Afterword to the Pamphlet of 1942
A film by Stanislav Dorochenkov, 2012
Featuring Maxim Egorov, O.A. Belobrova, Lydia Smirnova
Camera: Boris Belay
Editing: Claire Beuneux
Directed by Stanislav Dorochenkov
Re:voir Films Paris
In 2010’s stifling heat in St. Petersburg, the regime and the mafia orchestrate the destruction of the city’s heritage for the sake of the nouveaux riche’s luxury. The attempt to remember helps me. I present a little known text by someone who defended this city, Dmitry Likhachev. Several times, he saved it alone by opposing the collective decisions of the Communist Party, thus rebutting an old Russian saying that I would translate roughly as “One man cannot fight an army.”
I see the phrase “Death will more likely be afraid of us than we of it,” engraved on one of the three stelae at the Piskaryov Memorial Cemetery, placed over the endless mass graves where the millions who died during the Siege of Leningrad lie.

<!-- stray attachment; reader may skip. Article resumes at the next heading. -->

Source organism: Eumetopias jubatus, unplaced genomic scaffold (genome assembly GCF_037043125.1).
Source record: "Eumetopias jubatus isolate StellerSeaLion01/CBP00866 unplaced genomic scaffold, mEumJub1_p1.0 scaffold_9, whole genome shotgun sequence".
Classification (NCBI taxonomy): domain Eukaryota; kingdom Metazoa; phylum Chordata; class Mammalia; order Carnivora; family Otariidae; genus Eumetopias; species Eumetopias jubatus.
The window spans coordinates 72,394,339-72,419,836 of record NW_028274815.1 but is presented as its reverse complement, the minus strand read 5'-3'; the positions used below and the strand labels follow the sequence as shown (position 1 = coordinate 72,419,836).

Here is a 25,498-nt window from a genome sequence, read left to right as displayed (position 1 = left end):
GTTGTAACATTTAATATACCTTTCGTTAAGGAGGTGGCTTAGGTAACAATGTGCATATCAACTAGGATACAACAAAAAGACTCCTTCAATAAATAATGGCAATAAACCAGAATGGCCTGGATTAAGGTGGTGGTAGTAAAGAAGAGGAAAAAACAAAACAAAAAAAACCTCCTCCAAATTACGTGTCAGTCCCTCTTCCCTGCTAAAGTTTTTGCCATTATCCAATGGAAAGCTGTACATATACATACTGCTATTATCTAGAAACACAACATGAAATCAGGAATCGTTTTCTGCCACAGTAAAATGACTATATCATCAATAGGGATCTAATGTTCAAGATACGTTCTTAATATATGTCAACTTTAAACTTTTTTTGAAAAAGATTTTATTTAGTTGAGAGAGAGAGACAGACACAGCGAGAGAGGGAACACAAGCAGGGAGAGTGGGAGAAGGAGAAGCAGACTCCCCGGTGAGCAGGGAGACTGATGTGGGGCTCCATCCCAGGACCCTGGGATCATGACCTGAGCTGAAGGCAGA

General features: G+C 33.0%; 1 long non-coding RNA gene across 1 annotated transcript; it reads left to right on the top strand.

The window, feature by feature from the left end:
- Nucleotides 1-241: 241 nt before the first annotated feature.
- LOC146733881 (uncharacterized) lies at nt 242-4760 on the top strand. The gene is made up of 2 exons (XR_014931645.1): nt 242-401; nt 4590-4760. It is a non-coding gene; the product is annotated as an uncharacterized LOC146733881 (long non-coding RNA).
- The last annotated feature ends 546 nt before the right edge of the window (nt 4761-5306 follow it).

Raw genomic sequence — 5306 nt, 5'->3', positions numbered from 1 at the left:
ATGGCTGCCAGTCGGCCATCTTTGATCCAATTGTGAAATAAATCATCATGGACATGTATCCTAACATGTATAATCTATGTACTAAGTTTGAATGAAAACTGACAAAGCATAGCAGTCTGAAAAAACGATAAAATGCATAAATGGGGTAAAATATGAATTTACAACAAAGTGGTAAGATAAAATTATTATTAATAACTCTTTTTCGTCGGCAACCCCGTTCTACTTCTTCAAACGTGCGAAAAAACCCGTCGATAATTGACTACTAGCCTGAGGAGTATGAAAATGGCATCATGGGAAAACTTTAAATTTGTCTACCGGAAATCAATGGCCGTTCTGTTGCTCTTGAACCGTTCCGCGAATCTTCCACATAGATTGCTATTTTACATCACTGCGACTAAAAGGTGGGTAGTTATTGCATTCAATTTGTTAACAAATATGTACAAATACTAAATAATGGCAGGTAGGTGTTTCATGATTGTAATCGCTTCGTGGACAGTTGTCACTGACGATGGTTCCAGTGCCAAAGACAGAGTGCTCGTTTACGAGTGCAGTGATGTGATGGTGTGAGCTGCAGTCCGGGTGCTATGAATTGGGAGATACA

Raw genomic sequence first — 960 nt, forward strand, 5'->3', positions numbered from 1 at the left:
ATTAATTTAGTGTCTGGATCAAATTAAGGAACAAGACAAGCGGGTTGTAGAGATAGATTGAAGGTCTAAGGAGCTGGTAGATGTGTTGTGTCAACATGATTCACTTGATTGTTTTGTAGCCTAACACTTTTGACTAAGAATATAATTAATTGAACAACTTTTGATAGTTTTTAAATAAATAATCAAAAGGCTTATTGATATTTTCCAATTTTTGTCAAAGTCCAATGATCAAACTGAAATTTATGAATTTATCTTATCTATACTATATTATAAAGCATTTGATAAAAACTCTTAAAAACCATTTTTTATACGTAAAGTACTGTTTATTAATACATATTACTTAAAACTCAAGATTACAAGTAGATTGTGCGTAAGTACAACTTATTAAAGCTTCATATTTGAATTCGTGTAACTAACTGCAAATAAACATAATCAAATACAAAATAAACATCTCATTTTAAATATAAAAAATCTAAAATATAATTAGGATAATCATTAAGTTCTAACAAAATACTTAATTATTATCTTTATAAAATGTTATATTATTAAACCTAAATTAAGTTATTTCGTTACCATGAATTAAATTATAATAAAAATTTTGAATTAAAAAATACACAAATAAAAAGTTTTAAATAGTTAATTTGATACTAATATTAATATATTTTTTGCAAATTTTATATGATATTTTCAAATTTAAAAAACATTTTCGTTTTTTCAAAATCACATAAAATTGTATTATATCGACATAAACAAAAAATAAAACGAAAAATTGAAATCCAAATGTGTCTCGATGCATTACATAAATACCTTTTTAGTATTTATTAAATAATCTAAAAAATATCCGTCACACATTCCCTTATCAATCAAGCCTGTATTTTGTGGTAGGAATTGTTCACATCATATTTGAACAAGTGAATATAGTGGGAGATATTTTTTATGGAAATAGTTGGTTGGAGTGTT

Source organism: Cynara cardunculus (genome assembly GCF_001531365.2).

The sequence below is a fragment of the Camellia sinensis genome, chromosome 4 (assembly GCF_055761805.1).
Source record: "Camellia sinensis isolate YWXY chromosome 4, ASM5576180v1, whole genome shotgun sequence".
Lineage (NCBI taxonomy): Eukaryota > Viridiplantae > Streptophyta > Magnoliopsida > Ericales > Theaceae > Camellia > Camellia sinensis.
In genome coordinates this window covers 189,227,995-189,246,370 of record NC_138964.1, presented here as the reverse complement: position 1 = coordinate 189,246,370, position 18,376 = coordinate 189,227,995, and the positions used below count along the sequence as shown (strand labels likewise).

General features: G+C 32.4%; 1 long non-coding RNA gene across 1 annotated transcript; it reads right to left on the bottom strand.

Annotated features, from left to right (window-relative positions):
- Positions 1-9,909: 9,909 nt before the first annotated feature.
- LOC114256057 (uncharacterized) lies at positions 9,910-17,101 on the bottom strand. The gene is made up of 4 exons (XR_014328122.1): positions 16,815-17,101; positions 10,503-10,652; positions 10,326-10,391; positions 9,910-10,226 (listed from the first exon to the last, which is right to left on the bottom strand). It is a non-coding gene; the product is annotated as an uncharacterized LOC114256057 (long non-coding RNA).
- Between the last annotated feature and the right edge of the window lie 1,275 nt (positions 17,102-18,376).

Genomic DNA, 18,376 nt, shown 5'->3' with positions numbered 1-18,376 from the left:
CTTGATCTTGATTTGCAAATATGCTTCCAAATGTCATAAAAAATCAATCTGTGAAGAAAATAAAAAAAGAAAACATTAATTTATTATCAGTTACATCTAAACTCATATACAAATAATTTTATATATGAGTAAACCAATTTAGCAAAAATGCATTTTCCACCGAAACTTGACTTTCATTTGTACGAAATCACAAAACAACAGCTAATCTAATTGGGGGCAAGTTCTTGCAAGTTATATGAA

With my Éclair camera, I walk the city during the White Nights to rediscover the magnificent light of transparent twilight that transforms Petersburg into “the most fantastic city in the world.” The texts of the Russian chronicles (The Hypatian Chronicle, The Laurentian Chronicle, and The Lay of Igor’s Campaign) appear before me, following a broadcast inspired by Likhachev. I become aware of the ancient words, the most accurate account of the disaster of human forgetfulness.
Annotation translated, from the French, by Comrade Koganzon and the Russian Reader